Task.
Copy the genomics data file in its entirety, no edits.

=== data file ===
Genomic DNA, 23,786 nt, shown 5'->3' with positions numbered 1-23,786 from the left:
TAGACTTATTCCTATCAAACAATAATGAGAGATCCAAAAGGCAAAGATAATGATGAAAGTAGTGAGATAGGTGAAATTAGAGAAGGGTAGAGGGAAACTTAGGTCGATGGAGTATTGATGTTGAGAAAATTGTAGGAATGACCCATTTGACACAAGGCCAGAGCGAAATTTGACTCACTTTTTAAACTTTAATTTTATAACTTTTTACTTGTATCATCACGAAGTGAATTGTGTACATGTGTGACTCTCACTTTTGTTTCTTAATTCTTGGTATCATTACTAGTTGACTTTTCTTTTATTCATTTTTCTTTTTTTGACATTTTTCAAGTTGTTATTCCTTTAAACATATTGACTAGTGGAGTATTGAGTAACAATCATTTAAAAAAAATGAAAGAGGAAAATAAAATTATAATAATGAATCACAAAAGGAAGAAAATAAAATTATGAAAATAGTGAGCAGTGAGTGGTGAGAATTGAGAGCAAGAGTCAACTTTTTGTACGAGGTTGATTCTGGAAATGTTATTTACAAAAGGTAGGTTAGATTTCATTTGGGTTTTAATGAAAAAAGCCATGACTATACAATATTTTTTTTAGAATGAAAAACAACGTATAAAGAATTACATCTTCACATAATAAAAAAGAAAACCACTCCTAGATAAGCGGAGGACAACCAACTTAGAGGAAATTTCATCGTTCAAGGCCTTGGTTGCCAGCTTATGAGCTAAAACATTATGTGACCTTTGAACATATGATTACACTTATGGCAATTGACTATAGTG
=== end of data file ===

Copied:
Genomic DNA, 23,786 nt, shown 5'->3' with positions numbered 1-23,786 from the left:
TAGACTTATTCCTATCAAACAATAATGAGAGATCCAAAAGGCAAAGATAATGATGAAAGTAGTGAGATAGGTGAAATTAGAGAAGGGTAGAGGGAAACTTAGGTCGATGGAGTATTGATGTTGAGAAAATTGTAGGAATGACCCATTTGACACAAGGCCAGAGCGAAATTTGACTCACTTTTTAAACTTTAATTTTATAACTTTTTACTTGTATCATCACGAAGTGAATTGTGTACATGTGTGACTCTCACTTTTGTTTCTTAATTCTTGGTATCATTACTAGTTGACTTTTCTTTTATTCATTTTTCTTTTTTTGACATTTTTCAAGTTGTTATTCCTTTAAACATATTGACTAGTGGAGTATTGAGTAACAATCATTTAAAAAAAATGAAAGAGGAAAATAAAATTATAATAATGAATCACAAAAGGAAGAAAATAAAATTATGAAAATAGTGAGCAGTGAGTGGTGAGAATTGAGAGCAAGAGTCAACTTTTTGTACGAGGTTGATTCTGGAAATGTTATTTACAAAAGGTAGGTTAGATTTCATTTGGGTTTTAATGAAAAAAGCCATGACTATACAATATTTTTTTTAGAATGAAAAACAACGTATAAAGAATTACATCTTCACATAATAAAAAAGAAAACCACTCCTAGATAAGCGGAGGACAACCAACTTAGAGGAAATTTCATCGTTCAAGGCCTTGGTTGCCAGCTTATGAGCTAAAACATTATGTGACCTTTGAACATATGATTACACTTATGGCAATTGACTATAGTG